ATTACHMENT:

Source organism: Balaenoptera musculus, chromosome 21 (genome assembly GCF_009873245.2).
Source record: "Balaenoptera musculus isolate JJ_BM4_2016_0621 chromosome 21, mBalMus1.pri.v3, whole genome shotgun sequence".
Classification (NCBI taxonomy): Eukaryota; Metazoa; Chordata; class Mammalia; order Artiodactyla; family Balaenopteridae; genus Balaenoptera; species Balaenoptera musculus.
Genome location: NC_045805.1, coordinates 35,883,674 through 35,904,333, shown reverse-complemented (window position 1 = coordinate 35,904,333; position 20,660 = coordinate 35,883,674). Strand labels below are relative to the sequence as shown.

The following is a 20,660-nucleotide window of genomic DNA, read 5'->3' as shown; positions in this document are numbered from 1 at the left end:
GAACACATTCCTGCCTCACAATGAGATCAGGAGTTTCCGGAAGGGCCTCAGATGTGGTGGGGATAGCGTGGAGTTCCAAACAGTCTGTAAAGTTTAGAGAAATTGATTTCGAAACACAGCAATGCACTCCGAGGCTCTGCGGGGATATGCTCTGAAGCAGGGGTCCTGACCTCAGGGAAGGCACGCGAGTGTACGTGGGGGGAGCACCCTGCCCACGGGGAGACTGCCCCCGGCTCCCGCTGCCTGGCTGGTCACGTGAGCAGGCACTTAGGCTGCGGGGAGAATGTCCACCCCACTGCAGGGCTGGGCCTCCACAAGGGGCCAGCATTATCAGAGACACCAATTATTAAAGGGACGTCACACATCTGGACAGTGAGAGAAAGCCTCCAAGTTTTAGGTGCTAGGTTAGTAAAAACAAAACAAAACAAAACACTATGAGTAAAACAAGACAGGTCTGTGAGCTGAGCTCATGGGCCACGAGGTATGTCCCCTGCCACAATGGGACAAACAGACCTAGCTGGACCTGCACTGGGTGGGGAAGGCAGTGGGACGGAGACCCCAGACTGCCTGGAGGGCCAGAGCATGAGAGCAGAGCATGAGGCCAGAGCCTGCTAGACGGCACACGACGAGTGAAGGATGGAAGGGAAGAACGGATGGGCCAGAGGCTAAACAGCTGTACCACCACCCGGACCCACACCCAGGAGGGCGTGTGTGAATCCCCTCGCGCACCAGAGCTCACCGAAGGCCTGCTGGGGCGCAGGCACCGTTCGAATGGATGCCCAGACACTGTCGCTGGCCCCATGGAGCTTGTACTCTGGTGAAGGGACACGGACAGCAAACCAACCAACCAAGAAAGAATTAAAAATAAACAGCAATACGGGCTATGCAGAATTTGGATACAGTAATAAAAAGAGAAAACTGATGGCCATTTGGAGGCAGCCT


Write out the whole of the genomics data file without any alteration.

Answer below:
Source organism: Balaenoptera musculus, chromosome 21 (genome assembly GCF_009873245.2).
Source record: "Balaenoptera musculus isolate JJ_BM4_2016_0621 chromosome 21, mBalMus1.pri.v3, whole genome shotgun sequence".
Classification (NCBI taxonomy): Eukaryota; Metazoa; Chordata; class Mammalia; order Artiodactyla; family Balaenopteridae; genus Balaenoptera; species Balaenoptera musculus.
Genome location: NC_045805.1, coordinates 35,883,674 through 35,904,333, shown reverse-complemented (window position 1 = coordinate 35,904,333; position 20,660 = coordinate 35,883,674). Strand labels below are relative to the sequence as shown.

The following is a 20,660-nucleotide window of genomic DNA, read 5'->3' as shown; positions in this document are numbered from 1 at the left end:
GAACACATTCCTGCCTCACAATGAGATCAGGAGTTTCCGGAAGGGCCTCAGATGTGGTGGGGATAGCGTGGAGTTCCAAACAGTCTGTAAAGTTTAGAGAAATTGATTTCGAAACACAGCAATGCACTCCGAGGCTCTGCGGGGATATGCTCTGAAGCAGGGGTCCTGACCTCAGGGAAGGCACGCGAGTGTACGTGGGGGGAGCACCCTGCCCACGGGGAGACTGCCCCCGGCTCCCGCTGCCTGGCTGGTCACGTGAGCAGGCACTTAGGCTGCGGGGAGAATGTCCACCCCACTGCAGGGCTGGGCCTCCACAAGGGGCCAGCATTATCAGAGACACCAATTATTAAAGGGACGTCACACATCTGGACAGTGAGAGAAAGCCTCCAAGTTTTAGGTGCTAGGTTAGTAAAAACAAAACAAAACAAAACACTATGAGTAAAACAAGACAGGTCTGTGAGCTGAGCTCATGGGCCACGAGGTATGTCCCCTGCCACAATGGGACAAACAGACCTAGCTGGACCTGCACTGGGTGGGGAAGGCAGTGGGACGGAGACCCCAGACTGCCTGGAGGGCCAGAGCATGAGAGCAGAGCATGAGGCCAGAGCCTGCTAGACGGCACACGACGAGTGAAGGATGGAAGGGAAGAACGGATGGGCCAGAGGCTAAACAGCTGTACCACCACCCGGACCCACACCCAGGAGGGCGTGTGTGAATCCCCTCGCGCACCAGAGCTCACCGAAGGCCTGCTGGGGCGCAGGCACCGTTCGAATGGATGCCCAGACACTGTCGCTGGCCCCATGGAGCTTGTACTCTGGTGAAGGGACACGGACAGCAAACCAACCAACCAAGAAAGAATTAAAAATAAACAGCAATACGGGCTATGCAGAATTTGGATACAGTAATAAAAAGAGAAAACTGATGGCCATTTGGAGGCAGCCT